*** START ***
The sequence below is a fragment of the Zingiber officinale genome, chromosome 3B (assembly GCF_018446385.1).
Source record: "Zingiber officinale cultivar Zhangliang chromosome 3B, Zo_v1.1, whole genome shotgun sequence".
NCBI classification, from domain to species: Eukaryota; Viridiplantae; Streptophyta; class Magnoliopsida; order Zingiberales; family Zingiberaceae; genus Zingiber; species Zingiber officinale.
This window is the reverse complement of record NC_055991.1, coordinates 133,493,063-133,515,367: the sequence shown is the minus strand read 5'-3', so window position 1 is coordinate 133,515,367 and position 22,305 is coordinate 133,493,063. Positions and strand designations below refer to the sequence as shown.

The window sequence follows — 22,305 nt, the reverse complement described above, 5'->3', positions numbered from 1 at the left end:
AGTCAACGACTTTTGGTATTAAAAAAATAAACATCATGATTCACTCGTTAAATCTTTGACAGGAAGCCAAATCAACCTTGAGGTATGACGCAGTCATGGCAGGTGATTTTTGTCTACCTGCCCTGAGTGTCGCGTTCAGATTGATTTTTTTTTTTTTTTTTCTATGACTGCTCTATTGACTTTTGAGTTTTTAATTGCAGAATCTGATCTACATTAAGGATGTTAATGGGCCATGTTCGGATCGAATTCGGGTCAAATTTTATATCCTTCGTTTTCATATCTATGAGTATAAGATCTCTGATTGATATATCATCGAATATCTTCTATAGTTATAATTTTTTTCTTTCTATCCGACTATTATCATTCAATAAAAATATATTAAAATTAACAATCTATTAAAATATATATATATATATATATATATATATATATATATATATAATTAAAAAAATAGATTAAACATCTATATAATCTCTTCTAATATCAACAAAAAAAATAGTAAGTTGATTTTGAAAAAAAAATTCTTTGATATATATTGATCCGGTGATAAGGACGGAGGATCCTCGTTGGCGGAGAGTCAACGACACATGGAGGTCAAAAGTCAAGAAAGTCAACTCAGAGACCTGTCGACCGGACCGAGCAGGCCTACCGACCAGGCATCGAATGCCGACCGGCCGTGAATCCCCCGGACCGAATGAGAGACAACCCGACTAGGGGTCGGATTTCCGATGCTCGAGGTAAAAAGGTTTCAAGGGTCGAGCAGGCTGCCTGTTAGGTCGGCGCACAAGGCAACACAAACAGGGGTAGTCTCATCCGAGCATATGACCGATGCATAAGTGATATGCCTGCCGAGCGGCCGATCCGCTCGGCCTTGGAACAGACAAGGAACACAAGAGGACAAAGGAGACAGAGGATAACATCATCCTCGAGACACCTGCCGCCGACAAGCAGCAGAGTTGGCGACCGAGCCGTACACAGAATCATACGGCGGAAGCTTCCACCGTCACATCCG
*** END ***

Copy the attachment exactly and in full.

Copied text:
The sequence below is a fragment of the Zingiber officinale genome, chromosome 3B (assembly GCF_018446385.1).
Source record: "Zingiber officinale cultivar Zhangliang chromosome 3B, Zo_v1.1, whole genome shotgun sequence".
NCBI classification, from domain to species: Eukaryota; Viridiplantae; Streptophyta; class Magnoliopsida; order Zingiberales; family Zingiberaceae; genus Zingiber; species Zingiber officinale.
This window is the reverse complement of record NC_055991.1, coordinates 133,493,063-133,515,367: the sequence shown is the minus strand read 5'-3', so window position 1 is coordinate 133,515,367 and position 22,305 is coordinate 133,493,063. Positions and strand designations below refer to the sequence as shown.

The window sequence follows — 22,305 nt, the reverse complement described above, 5'->3', positions numbered from 1 at the left end:
AGTCAACGACTTTTGGTATTAAAAAAATAAACATCATGATTCACTCGTTAAATCTTTGACAGGAAGCCAAATCAACCTTGAGGTATGACGCAGTCATGGCAGGTGATTTTTGTCTACCTGCCCTGAGTGTCGCGTTCAGATTGATTTTTTTTTTTTTTTTTCTATGACTGCTCTATTGACTTTTGAGTTTTTAATTGCAGAATCTGATCTACATTAAGGATGTTAATGGGCCATGTTCGGATCGAATTCGGGTCAAATTTTATATCCTTCGTTTTCATATCTATGAGTATAAGATCTCTGATTGATATATCATCGAATATCTTCTATAGTTATAATTTTTTTCTTTCTATCCGACTATTATCATTCAATAAAAATATATTAAAATTAACAATCTATTAAAATATATATATATATATATATATATATATATATATATATATAATTAAAAAAATAGATTAAACATCTATATAATCTCTTCTAATATCAACAAAAAAAATAGTAAGTTGATTTTGAAAAAAAAATTCTTTGATATATATTGATCCGGTGATAAGGACGGAGGATCCTCGTTGGCGGAGAGTCAACGACACATGGAGGTCAAAAGTCAAGAAAGTCAACTCAGAGACCTGTCGACCGGACCGAGCAGGCCTACCGACCAGGCATCGAATGCCGACCGGCCGTGAATCCCCCGGACCGAATGAGAGACAACCCGACTAGGGGTCGGATTTCCGATGCTCGAGGTAAAAAGGTTTCAAGGGTCGAGCAGGCTGCCTGTTAGGTCGGCGCACAAGGCAACACAAACAGGGGTAGTCTCATCCGAGCATATGACCGATGCATAAGTGATATGCCTGCCGAGCGGCCGATCCGCTCGGCCTTGGAACAGACAAGGAACACAAGAGGACAAAGGAGACAGAGGATAACATCATCCTCGAGACACCTGCCGCCGACAAGCAGCAGAGTTGGCGACCGAGCCGTACACAGAATCATACGGCGGAAGCTTCCACCGTCACATCCG